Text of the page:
January 11 2018                                                                                                             Valley Gets Good Feedback on Business                                                                Marina Barnett                                                                                                               whsv.com

HARRISONBURG, Va. (WHSV) -- Harrisonburg and Rockingham County businesses are getting feedback on how well they are doing.

On Wednesday morning, the Community Land Use and Economics Group (CLUE Group) presented data from a ninemonth long study at Court Square Theater on how business in the Shenandoah Valley is doing.

Most of the news reported a healthy, growing economy. There were some things they can work on, too. The presentation allowed for many suggestions on how to grow small businesses in the area. CLUE Group Principal, Kenendy Smith, said the Valley is in such a good place right now, it's about looking to the future for business. 

Kennedy said the Valley is a great place for economic development opportunities and hosting things like "Shark Tank" competitions can help future businesses try out their ideas. 

Kennedy suggested pop-up shops and even mobile shops for businesses to get to the "next level."

Andrea Dono, the executive director for the Harrisonburg Downtown Renaissance, said this study provides a lot of information for the local businesses to take in and try to implement.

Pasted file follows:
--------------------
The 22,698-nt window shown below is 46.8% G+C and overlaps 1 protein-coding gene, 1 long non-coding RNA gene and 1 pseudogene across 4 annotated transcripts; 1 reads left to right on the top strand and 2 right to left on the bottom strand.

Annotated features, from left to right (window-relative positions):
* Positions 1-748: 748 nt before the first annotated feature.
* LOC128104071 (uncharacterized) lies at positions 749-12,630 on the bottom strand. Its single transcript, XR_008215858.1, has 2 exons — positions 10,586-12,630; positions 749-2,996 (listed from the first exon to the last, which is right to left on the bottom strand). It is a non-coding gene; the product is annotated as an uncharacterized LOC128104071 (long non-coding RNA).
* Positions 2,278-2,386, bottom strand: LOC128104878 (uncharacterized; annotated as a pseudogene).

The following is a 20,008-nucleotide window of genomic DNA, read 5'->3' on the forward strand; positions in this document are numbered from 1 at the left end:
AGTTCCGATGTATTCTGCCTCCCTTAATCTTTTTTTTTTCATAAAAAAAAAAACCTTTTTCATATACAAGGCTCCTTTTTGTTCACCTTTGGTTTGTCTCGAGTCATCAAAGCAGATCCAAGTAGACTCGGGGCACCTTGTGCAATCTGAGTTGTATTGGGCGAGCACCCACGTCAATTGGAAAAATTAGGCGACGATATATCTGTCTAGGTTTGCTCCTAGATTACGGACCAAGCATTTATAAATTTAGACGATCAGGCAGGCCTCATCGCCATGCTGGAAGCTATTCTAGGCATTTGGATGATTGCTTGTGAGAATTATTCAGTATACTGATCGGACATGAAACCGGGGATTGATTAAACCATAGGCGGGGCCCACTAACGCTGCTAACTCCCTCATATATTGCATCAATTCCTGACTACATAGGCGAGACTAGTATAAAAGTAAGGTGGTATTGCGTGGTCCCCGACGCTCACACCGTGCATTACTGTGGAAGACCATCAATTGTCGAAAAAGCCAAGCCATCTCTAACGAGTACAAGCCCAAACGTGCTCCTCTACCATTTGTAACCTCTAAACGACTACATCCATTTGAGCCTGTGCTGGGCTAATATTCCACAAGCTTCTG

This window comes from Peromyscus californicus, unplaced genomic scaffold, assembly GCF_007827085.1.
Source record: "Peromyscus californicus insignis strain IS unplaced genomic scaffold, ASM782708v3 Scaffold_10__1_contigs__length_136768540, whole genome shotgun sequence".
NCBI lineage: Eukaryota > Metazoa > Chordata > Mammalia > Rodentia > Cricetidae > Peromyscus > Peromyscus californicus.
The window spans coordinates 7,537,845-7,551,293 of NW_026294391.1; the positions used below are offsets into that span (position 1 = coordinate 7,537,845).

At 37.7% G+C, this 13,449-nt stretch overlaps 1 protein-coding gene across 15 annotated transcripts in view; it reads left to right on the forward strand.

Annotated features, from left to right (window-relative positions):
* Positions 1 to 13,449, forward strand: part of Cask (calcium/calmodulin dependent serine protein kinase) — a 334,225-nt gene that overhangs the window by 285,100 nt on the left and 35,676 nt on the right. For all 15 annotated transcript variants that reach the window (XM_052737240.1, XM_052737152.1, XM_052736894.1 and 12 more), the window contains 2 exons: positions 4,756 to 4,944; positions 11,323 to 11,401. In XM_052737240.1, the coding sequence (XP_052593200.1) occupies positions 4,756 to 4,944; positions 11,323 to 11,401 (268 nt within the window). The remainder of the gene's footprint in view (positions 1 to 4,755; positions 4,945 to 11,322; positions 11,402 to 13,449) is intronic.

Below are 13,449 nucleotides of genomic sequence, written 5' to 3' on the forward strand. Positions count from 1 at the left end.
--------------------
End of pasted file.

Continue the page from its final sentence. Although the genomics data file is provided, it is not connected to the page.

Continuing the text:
"What we're looking forward to is putting some of those tools in place that were recommended for us and continuing to partner with the SPDC, with JMU, with the city, to make some of those things come to fruition in the next few years," said Dono. 

Peirce Macgill, the assistant director of Economic Development for Harrisonburg, said this study was good because it gave Harrisonburg and Rockingham County a chance to work together on a project. He was pleased with the results of the study. 

"Incredibly positive and that may be the most surprising thing about it, just how positive the study was, from people's perceptions downtown, be it students and residents to the retail sales gap," said Macgill.

In February, there is a workshop scheduled for local business owners in the city and county, which can help them to take the ]rst step in right direction to the "next level." The workshop is called "Bricks and Clicks" where local businesses can learn how to make their stores a "destination" offline and online.